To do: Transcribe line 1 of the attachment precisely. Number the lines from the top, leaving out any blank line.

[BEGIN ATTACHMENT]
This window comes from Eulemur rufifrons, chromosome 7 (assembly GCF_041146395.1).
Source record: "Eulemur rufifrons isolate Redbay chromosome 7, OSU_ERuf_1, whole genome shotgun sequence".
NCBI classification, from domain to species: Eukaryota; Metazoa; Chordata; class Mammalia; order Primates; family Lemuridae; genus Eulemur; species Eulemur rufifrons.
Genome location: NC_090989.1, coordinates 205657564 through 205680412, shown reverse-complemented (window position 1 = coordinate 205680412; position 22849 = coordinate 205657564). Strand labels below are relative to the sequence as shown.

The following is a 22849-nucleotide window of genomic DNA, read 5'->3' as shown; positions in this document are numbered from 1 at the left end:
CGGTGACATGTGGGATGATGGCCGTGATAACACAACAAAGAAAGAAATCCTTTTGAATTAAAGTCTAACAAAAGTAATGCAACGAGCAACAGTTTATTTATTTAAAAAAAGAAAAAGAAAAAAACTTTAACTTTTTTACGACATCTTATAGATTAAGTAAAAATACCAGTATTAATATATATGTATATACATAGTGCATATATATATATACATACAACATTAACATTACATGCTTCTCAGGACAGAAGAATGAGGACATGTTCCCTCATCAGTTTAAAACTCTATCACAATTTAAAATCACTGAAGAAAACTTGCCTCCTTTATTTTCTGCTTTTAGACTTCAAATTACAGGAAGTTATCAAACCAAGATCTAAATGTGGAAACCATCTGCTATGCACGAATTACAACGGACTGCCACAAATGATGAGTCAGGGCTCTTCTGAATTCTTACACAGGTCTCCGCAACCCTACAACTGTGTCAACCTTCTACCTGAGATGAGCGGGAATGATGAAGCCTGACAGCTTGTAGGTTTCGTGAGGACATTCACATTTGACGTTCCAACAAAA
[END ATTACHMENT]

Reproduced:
This window comes from Eulemur rufifrons, chromosome 7 (assembly GCF_041146395.1).